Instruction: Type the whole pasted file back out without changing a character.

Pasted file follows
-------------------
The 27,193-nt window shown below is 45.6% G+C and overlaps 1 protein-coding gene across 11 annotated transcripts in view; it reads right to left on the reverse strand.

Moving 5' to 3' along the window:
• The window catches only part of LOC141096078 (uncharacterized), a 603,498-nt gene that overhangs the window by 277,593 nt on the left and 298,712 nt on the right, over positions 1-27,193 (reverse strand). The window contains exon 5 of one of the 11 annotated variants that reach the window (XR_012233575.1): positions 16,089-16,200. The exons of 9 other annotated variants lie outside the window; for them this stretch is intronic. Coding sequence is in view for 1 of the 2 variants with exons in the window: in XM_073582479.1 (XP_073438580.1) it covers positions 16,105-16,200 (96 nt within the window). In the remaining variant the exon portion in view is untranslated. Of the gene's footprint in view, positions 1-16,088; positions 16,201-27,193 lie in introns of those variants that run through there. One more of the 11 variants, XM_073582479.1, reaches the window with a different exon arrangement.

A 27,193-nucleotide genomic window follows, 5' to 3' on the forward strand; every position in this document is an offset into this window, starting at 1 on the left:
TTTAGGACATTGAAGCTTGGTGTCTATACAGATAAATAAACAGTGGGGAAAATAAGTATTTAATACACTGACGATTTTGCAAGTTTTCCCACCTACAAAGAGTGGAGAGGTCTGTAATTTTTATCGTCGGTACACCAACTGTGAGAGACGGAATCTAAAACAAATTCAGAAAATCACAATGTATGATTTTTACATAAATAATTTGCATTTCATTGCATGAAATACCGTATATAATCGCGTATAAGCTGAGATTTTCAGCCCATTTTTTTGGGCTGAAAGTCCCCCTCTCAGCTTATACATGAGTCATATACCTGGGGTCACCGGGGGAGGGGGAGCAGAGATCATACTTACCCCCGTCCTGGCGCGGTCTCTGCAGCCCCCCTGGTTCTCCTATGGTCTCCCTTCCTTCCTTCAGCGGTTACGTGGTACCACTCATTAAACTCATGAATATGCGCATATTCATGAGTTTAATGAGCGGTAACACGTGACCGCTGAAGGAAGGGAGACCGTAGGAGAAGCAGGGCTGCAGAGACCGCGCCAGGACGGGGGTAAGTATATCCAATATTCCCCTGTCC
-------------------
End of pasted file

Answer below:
The 27,193-nt window shown below is 45.6% G+C and overlaps 1 protein-coding gene across 11 annotated transcripts in view; it reads right to left on the reverse strand.

Moving 5' to 3' along the window:
• The window catches only part of LOC141096078 (uncharacterized), a 603,498-nt gene that overhangs the window by 277,593 nt on the left and 298,712 nt on the right, over positions 1-27,193 (reverse strand). The window contains exon 5 of one of the 11 annotated variants that reach the window (XR_012233575.1): positions 16,089-16,200. The exons of 9 other annotated variants lie outside the window; for them this stretch is intronic. Coding sequence is in view for 1 of the 2 variants with exons in the window: in XM_073582479.1 (XP_073438580.1) it covers positions 16,105-16,200 (96 nt within the window). In the remaining variant the exon portion in view is untranslated. Of the gene's footprint in view, positions 1-16,088; positions 16,201-27,193 lie in introns of those variants that run through there. One more of the 11 variants, XM_073582479.1, reaches the window with a different exon arrangement.

A 27,193-nucleotide genomic window follows, 5' to 3' on the forward strand; every position in this document is an offset into this window, starting at 1 on the left:
TTTAGGACATTGAAGCTTGGTGTCTATACAGATAAATAAACAGTGGGGAAAATAAGTATTTAATACACTGACGATTTTGCAAGTTTTCCCACCTACAAAGAGTGGAGAGGTCTGTAATTTTTATCGTCGGTACACCAACTGTGAGAGACGGAATCTAAAACAAATTCAGAAAATCACAATGTATGATTTTTACATAAATAATTTGCATTTCATTGCATGAAATACCGTATATAATCGCGTATAAGCTGAGATTTTCAGCCCATTTTTTTGGGCTGAAAGTCCCCCTCTCAGCTTATACATGAGTCATATACCTGGGGTCACCGGGGGAGGGGGAGCAGAGATCATACTTACCCCCGTCCTGGCGCGGTCTCTGCAGCCCCCCTGGTTCTCCTATGGTCTCCCTTCCTTCCTTCAGCGGTTACGTGGTACCACTCATTAAACTCATGAATATGCGCATATTCATGAGTTTAATGAGCGGTAACACGTGACCGCTGAAGGAAGGGAGACCGTAGGAGAAGCAGGGCTGCAGAGACCGCGCCAGGACGGGGGTAAGTATATCCAATATTCCCCTGTCC